According to the study, there was no reduction in saturated fats. There was no reduction in the portion size of crisps. The researchers said the food industry has not focused on reducing the size of savoury snacks in the same way it has on sweet snacks.

Although the amount of sugary food in lunchboxes declined over ten years it is still higher than recommended. The researchers investigated whether packed lunches met the food standards that apply to cooked meals in England’s schools.

Lunch Box, Lunch, Camping, Lunch Box
Fewer than two in every 100 packed lunches eaten by children in primary schools meet nutritional standards of Food, according to a new study. Pixabay

Since 2006, eight standards have been introduced for cooked school lunches. Confectionery, savoury snacks and sweetened drinks are restricted while vegetables, protein and dairy have to be included in each meal.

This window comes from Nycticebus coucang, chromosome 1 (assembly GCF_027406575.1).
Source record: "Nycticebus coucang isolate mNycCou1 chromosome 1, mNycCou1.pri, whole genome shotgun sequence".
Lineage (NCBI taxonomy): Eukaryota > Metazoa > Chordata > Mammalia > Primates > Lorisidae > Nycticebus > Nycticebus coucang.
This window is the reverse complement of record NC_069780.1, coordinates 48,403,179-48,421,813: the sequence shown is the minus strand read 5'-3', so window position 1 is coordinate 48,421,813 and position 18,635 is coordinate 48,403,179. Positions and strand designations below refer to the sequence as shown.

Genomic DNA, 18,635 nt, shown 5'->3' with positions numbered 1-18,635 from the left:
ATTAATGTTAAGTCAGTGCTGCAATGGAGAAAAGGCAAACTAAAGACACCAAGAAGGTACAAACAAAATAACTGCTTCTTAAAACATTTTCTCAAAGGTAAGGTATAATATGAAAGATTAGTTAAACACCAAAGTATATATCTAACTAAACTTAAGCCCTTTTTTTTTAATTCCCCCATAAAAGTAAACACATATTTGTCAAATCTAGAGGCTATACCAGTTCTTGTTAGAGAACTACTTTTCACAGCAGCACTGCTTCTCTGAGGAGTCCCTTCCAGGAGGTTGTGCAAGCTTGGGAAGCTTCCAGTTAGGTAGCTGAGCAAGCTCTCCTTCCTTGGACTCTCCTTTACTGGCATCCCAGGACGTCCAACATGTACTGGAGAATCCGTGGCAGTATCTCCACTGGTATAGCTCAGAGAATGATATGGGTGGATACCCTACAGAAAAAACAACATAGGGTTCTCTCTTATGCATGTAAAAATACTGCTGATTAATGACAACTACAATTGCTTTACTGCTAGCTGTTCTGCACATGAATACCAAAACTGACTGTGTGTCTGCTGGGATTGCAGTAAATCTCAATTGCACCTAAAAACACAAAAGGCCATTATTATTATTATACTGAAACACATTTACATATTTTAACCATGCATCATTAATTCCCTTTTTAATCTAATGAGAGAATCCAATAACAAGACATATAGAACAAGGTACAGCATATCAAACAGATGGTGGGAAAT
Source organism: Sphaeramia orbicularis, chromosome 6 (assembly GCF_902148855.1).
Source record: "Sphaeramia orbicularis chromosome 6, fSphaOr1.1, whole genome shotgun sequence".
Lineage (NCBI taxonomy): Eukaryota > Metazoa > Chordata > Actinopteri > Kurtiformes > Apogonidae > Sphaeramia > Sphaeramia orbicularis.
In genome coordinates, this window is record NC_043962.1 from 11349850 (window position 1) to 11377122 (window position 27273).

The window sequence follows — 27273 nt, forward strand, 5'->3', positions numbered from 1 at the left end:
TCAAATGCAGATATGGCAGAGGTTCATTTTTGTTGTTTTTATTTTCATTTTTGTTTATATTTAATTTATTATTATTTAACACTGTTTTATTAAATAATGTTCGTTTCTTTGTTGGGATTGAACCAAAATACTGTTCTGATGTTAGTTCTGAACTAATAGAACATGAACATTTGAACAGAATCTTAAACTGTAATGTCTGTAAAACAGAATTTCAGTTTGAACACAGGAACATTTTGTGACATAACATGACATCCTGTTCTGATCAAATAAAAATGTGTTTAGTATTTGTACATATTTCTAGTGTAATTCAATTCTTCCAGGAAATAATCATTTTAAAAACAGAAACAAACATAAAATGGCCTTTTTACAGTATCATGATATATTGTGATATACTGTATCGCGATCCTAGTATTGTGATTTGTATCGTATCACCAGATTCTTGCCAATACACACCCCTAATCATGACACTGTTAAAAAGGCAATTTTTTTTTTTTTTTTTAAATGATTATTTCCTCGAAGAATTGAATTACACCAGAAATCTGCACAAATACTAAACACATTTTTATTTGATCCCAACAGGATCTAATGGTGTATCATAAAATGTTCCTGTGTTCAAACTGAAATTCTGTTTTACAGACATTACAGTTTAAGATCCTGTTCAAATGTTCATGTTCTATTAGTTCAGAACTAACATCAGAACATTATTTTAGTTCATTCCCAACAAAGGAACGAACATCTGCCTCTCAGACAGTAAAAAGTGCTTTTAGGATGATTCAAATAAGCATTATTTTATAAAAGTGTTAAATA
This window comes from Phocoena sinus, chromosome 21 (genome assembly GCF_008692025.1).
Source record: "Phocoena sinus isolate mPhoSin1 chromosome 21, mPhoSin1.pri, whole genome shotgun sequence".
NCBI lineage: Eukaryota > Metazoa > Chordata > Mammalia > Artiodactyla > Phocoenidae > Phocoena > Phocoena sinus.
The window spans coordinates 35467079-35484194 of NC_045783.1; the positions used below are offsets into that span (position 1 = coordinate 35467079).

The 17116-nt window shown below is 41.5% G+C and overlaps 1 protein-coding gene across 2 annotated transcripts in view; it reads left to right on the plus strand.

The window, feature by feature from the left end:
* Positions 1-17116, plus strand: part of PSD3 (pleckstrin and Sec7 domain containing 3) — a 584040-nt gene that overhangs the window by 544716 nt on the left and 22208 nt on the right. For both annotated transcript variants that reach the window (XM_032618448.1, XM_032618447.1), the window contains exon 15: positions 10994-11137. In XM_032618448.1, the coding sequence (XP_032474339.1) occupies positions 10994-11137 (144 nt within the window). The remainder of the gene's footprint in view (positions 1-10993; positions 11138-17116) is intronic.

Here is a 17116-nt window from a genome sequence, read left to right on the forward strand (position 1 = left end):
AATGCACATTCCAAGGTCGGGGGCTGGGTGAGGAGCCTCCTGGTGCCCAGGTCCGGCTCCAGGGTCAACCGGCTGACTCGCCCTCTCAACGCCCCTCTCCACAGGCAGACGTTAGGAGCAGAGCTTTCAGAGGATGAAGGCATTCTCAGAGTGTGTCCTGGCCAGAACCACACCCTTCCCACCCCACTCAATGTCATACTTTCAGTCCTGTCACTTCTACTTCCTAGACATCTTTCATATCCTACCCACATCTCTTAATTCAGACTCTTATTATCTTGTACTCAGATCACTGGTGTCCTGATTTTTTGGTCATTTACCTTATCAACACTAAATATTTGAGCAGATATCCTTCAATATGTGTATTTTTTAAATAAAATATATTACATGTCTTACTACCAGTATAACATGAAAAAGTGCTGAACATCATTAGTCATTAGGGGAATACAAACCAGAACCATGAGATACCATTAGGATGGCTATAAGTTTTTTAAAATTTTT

ALSO READ: Xiaomi Dispatches Over 10 Lakh Devices in Offline Market Within a Single Day

Packed lunches, however, are not subject to any control. The researchers found that the percentage of packed lunches meeting all eight food standards was very small, increasing slightly from 1.1 per cent in 2006 to 1.6 per cent over ten years. “Improving what children eat at school will help reduce the risk of childhood obesity,” Evans said. (IANS)

Next Story

Drugs That Treat Arthritis in Dogs Can Kill Cancer Cells: Study

Drug for arthritis in dogs can fight cancer in people

0
Cancer Cells
Drugs for diabetes, inflammation, alcoholism and even for treating arthritis in dogs can also kill cancer cells. Pixabay

Drugs for diabetes, inflammation, alcoholism — and even for treating arthritis in dogs — can also kill cancer cells in the lab, according to a new health news and study.